SARAJEVO, October 8 (FENA) – The OSCE Mission in BiH reminds the competent institutions in BiH of the need to take concrete steps to end the practice of “two schools under one roof”, emphasizing that this practice is a violation of international conventions and domestic legislation.
– It is a discriminatory practice that can be expected to have a detrimental effect on children and the ability of BiH to develop as a democratic and inclusive state, OSCE told FENA regarding the still present practice in BiH “two schools under one roof ”.
They note that the OSCE Mission has repeatedly called on all authorities to address this issue and find a long-term solution that will bring students closer together, rather than separating them on ethnic grounds.
“In our report from 2018 ‘Two Schools Under One Roof – The Most Visible Example of Discrimination in Education in Bosnia and Herzegovina’, we reminded the competent local authorities of their obligation to eliminate this discriminatory practice and proposed recommendations to improve the vision of peaceful, stable and multiethnic BiH,” emphasized the OSCE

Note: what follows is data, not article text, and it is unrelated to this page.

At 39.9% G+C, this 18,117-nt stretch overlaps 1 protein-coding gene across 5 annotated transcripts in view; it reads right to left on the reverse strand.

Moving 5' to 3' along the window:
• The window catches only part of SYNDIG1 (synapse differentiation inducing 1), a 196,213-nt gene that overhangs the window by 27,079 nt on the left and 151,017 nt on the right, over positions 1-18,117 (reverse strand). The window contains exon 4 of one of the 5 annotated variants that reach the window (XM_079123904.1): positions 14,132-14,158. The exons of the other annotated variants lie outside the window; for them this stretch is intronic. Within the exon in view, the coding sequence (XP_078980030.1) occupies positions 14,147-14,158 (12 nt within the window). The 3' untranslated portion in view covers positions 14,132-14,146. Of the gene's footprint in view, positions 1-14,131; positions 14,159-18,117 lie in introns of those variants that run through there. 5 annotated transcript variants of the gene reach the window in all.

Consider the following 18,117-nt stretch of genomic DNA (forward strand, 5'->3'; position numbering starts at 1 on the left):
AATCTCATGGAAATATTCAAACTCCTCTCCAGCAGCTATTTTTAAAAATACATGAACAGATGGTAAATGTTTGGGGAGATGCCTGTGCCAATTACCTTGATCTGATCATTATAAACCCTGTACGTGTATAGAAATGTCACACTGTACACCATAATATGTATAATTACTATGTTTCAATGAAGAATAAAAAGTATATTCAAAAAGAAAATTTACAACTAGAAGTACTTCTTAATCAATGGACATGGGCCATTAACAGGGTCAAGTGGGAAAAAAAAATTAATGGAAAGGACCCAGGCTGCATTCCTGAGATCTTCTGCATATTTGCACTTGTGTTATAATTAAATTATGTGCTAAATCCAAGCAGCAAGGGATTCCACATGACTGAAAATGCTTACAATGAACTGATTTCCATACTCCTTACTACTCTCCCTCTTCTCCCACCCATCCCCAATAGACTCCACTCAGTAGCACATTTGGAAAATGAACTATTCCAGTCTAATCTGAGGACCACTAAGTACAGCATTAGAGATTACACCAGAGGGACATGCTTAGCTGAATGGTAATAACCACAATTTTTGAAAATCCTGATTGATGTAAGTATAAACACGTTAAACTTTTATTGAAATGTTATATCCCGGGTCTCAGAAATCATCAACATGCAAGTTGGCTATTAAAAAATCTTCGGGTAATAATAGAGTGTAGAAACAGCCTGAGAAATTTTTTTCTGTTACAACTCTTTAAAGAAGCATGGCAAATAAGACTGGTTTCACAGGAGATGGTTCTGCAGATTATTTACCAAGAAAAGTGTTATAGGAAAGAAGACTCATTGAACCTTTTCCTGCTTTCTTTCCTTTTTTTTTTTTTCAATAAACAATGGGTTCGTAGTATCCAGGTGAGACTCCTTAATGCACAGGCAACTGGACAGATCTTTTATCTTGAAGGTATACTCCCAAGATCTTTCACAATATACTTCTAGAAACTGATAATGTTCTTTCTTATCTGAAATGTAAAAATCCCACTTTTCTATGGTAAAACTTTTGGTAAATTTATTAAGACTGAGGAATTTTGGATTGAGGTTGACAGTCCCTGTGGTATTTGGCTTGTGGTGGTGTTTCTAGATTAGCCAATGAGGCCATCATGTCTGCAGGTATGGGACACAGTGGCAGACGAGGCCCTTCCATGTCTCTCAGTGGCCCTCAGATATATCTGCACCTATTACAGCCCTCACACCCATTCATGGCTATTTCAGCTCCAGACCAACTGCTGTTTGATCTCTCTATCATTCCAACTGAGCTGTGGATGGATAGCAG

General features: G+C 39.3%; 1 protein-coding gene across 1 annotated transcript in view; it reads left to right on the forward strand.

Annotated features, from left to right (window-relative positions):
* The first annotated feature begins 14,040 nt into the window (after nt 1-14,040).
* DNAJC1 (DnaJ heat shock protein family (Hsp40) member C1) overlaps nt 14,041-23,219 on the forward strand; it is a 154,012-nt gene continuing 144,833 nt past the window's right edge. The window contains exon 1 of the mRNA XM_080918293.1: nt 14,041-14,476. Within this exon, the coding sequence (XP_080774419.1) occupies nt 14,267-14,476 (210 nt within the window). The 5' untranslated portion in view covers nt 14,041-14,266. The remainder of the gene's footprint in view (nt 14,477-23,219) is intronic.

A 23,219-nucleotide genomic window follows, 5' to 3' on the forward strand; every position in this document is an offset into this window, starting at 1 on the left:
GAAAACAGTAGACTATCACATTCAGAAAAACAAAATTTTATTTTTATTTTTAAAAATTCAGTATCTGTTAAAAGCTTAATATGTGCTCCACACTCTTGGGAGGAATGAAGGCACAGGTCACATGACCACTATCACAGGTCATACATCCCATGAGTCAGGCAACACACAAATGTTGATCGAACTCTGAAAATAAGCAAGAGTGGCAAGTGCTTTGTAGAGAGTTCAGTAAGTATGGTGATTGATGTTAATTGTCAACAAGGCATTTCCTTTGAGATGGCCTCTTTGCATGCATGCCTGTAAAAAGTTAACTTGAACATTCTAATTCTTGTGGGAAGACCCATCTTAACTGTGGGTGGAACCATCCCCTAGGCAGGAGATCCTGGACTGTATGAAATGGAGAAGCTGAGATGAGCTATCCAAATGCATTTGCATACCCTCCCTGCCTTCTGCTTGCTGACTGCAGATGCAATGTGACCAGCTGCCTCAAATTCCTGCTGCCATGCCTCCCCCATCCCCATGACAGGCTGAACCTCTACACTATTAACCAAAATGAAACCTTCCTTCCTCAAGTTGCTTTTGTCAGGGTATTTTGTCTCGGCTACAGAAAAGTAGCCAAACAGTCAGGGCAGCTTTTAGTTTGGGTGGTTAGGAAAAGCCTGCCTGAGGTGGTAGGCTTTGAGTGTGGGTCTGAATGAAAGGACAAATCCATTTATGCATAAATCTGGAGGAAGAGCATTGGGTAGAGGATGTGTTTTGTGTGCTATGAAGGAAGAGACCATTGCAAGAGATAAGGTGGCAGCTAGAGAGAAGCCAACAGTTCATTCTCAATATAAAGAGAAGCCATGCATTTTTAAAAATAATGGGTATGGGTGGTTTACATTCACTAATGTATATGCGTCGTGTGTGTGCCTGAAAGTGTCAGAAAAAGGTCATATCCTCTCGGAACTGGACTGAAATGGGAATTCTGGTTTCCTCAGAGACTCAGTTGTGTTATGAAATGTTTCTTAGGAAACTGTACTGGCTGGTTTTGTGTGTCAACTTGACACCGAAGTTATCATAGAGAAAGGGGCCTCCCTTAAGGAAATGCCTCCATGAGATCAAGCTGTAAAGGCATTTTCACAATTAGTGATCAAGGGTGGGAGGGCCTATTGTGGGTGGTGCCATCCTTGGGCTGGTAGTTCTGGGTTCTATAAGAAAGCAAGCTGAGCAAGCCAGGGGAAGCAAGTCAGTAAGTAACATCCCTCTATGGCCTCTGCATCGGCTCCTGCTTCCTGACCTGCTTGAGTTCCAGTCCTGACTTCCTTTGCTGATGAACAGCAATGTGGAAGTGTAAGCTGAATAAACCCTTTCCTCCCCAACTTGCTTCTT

According to their data, there are 56 schools, including central and regional schools, which are affected by the phenomenon of “two schools under one roof”, that is 46 primary and ten secondary schools. These schools are located in 28 locations.
In addition, the OSCE welcomes the decision of the BiH Constitutional Court regarding the practice of “two schools under one roof” in the Central Bosnia Canton. The court ruled on the appeal of the Association “Vaša prava Bosne i Hercegovine”, and found that the lower courts violated the prohibition of discrimination prescribed by the Constitution of BiH and the European Convention for the Protection of Human Rights and Fundamental Freedoms.
They also stress that there are a number of concrete steps that can be taken to end the practice of “two schools under one roof” in BiH.
The aim, they emphasize, should be to establish inclusive schools in which children attend many classes together and, while linguistic and cultural differences are recognized and respected, including through separate language and religious education classes, children are taught through curricula to promote tolerance and critical thinking, and which offer students multiple perspectives.
“The Mission recommends that the responsible authorities engage in political dialogue with a view to developing an inclusive approach that eliminates discrimination. It also recommends the administrative and legal unification of schools in order to systematically increase interaction among children, reform existing curricula and ensure full respect for court decisions,” the OSCE said.